The use of imaging and biomarkers in the assessment and follow-up of arthritis
- P Emery1
© BioMed Central Ltd 2004
Published: 13 September 2004
The use of imaging allows an accurate definition of the pathogenesis of patients with inflammatory arthritis. It can identify certain predictive prognostic factors, such as erosions or the level of synovitis. By using three-dimensional imaging up to 10-fold greater sensitivity for the assessment of erosions is achieved. Using such methods it is possible to produce a more homogeneous population for entry into studies. The results of this are an improvement in outcome data with a consistency of response.
By directly imaging the site of pathology it is possible to increase both the sensitivity and validity of a study; for example, the level of synovitis can be used as a direct measure of outcome. Measuring erosions using ultrasound or magnetic resonance imaging can increase the sensitivity of studies that have as their endpoint structural damage. By increasing the power of studies it is possible to use smaller numbers of patients. These can be used at the phase I/II level of drug development to establish the probable efficacy/usefulness.
In rheumatic conditions where effective therapies have been demonstrated there is no a major problem with placebo use. This is a particular problem with studies of conventional drugs that require large patient numbers because of the insensitivity of the X-ray end points. Furthermore, it is only possible to show tests between active therapy and placebo rather than between two active therapies. The increased sensitivity and accuracy of the new imaging methods allow comparison between active comparators with the power to show differences with relatively small numbers. This has benefits for patients who are not exposed to placebo, for investigators who can compare current best therapies and new therapies, and for organisers of clinical studies with results produced much more rapidly.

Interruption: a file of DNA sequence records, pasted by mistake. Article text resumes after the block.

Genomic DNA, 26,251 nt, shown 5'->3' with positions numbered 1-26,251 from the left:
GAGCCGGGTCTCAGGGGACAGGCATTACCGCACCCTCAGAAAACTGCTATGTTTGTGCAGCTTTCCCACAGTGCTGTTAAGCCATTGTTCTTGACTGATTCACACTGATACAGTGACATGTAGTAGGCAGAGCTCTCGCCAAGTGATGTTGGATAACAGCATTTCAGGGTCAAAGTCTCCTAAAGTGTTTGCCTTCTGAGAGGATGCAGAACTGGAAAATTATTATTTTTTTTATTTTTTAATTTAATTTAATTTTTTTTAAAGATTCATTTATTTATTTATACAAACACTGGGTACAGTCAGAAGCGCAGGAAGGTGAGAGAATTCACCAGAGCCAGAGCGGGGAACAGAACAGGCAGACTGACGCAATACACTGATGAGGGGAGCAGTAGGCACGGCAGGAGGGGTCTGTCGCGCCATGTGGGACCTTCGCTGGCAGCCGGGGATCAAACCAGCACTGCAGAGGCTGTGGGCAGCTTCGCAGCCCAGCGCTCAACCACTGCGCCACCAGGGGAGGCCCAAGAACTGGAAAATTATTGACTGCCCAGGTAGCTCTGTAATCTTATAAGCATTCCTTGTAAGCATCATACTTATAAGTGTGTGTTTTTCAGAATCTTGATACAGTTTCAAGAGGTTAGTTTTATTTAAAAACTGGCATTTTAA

There are number of biological markers that can be used for the assessment and follow-up of arthritis patients. The acute phase C-reactive protein is a very sensitive measure of inflammation and an excellent predictor of radiological damage. In biologic studies there is evidence of its predictive value very early in the follow-up process. There are a number of markers in serum and urine that can be used as surrogates of bone and cartilage damage. Their main use is when the normal predictors of damage are absent when early phase studies preclude the use of long-term follow-up.
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